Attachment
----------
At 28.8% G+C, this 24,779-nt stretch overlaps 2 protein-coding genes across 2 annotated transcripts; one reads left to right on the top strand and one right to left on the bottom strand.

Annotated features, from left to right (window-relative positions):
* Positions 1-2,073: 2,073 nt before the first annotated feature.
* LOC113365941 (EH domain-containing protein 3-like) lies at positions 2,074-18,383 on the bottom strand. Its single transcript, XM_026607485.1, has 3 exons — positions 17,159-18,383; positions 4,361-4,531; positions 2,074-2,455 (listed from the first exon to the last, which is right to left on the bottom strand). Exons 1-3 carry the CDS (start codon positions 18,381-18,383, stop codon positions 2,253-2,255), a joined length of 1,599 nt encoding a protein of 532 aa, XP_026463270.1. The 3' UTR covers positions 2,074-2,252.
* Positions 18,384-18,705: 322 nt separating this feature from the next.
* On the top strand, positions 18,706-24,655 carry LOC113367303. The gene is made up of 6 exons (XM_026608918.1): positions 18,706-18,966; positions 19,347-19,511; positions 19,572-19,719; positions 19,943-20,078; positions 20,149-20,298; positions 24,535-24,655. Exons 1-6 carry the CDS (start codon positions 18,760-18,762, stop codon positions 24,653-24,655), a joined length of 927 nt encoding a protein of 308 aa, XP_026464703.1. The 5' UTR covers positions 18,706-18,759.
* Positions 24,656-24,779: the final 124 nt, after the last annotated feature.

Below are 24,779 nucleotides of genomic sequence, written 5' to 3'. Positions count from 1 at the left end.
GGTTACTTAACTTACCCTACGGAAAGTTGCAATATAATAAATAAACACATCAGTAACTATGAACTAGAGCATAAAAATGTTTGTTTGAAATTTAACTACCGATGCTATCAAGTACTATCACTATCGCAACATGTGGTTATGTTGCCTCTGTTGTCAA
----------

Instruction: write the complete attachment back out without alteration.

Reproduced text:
At 28.8% G+C, this 24,779-nt stretch overlaps 2 protein-coding genes across 2 annotated transcripts; one reads left to right on the top strand and one right to left on the bottom strand.

Annotated features, from left to right (window-relative positions):
* Positions 1-2,073: 2,073 nt before the first annotated feature.
* LOC113365941 (EH domain-containing protein 3-like) lies at positions 2,074-18,383 on the bottom strand. Its single transcript, XM_026607485.1, has 3 exons — positions 17,159-18,383; positions 4,361-4,531; positions 2,074-2,455 (listed from the first exon to the last, which is right to left on the bottom strand). Exons 1-3 carry the CDS (start codon positions 18,381-18,383, stop codon positions 2,253-2,255), a joined length of 1,599 nt encoding a protein of 532 aa, XP_026463270.1. The 3' UTR covers positions 2,074-2,252.
* Positions 18,384-18,705: 322 nt separating this feature from the next.
* On the top strand, positions 18,706-24,655 carry LOC113367303. The gene is made up of 6 exons (XM_026608918.1): positions 18,706-18,966; positions 19,347-19,511; positions 19,572-19,719; positions 19,943-20,078; positions 20,149-20,298; positions 24,535-24,655. Exons 1-6 carry the CDS (start codon positions 18,760-18,762, stop codon positions 24,653-24,655), a joined length of 927 nt encoding a protein of 308 aa, XP_026464703.1. The 5' UTR covers positions 18,706-18,759.
* Positions 24,656-24,779: the final 124 nt, after the last annotated feature.

Below are 24,779 nucleotides of genomic sequence, written 5' to 3'. Positions count from 1 at the left end.
GGTTACTTAACTTACCCTACGGAAAGTTGCAATATAATAAATAAACACATCAGTAACTATGAACTAGAGCATAAAAATGTTTGTTTGAAATTTAACTACCGATGCTATCAAGTACTATCACTATCGCAACATGTGGTTATGTTGCCTCTGTTGTCAA